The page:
What miracles this saint may have committed are lost to human knowledge, as it was only discovered after its death. St. Viperfish was found washed up on the beach following a dramatic storm, and taken to a nearby abbey, where it was mislabeled as a type of rabid barnacle. The saint's remains spent the next two hundred years wedged between a box purporting to contain the toenails of St. Edna, and a pickled two-headed calf.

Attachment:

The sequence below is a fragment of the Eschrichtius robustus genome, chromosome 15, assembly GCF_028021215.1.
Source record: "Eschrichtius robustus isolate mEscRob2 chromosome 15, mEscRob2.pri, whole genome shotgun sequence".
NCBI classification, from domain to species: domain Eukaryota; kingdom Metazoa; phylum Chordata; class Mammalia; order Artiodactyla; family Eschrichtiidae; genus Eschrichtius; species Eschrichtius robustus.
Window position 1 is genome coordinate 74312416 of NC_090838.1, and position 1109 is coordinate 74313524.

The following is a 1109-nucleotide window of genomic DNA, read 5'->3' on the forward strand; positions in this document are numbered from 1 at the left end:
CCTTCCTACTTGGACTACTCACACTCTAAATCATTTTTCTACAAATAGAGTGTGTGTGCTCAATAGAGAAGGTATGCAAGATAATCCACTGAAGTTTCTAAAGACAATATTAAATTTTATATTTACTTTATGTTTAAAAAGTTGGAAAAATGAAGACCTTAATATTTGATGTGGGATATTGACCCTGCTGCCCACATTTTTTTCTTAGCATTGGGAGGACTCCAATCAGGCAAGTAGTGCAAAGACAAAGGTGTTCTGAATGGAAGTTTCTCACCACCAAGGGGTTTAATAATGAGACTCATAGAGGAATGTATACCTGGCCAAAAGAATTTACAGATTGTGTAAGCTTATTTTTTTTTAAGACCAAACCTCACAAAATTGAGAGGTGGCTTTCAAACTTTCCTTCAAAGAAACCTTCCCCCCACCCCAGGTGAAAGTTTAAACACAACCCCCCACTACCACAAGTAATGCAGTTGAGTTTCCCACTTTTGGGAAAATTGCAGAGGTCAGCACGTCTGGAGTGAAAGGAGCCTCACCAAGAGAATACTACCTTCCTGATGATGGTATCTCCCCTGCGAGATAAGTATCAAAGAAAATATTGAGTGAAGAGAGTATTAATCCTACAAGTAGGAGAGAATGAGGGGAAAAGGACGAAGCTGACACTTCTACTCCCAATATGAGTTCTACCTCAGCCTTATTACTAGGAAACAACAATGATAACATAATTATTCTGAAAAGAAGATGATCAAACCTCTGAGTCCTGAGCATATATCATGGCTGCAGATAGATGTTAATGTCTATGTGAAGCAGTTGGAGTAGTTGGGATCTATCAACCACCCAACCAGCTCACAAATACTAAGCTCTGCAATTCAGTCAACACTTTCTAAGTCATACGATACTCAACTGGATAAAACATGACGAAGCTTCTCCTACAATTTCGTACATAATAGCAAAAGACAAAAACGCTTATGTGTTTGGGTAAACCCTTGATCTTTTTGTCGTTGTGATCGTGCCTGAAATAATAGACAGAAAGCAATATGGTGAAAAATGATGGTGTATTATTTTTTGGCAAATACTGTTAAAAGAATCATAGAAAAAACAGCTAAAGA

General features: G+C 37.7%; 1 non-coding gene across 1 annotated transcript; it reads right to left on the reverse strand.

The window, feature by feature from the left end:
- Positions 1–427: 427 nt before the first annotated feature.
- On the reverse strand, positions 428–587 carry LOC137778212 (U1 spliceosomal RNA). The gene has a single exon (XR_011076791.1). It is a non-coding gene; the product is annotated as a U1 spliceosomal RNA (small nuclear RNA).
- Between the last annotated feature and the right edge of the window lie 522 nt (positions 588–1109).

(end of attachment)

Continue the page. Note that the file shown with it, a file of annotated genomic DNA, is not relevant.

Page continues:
Eventually, during a reorganization of the abbey, St. Viperfish was rediscovered. The abbot was astonished to discover that St. Viperfish's remains had not deteriorated during the last two hundred years, but remained astonishing well preserved and emitted a powerful odor of roses (and a rather fainter odor of sardines.) This sign of divine grace was unmistakeable, and St. Viperfish was canonized with all due ceremony.
The sacred remains are on display at the abbey, Tuesdays and Thursdays, or by appointment.
(I couldn't fall asleep last night. Bad things happen in my brain when I can't fall asleep.)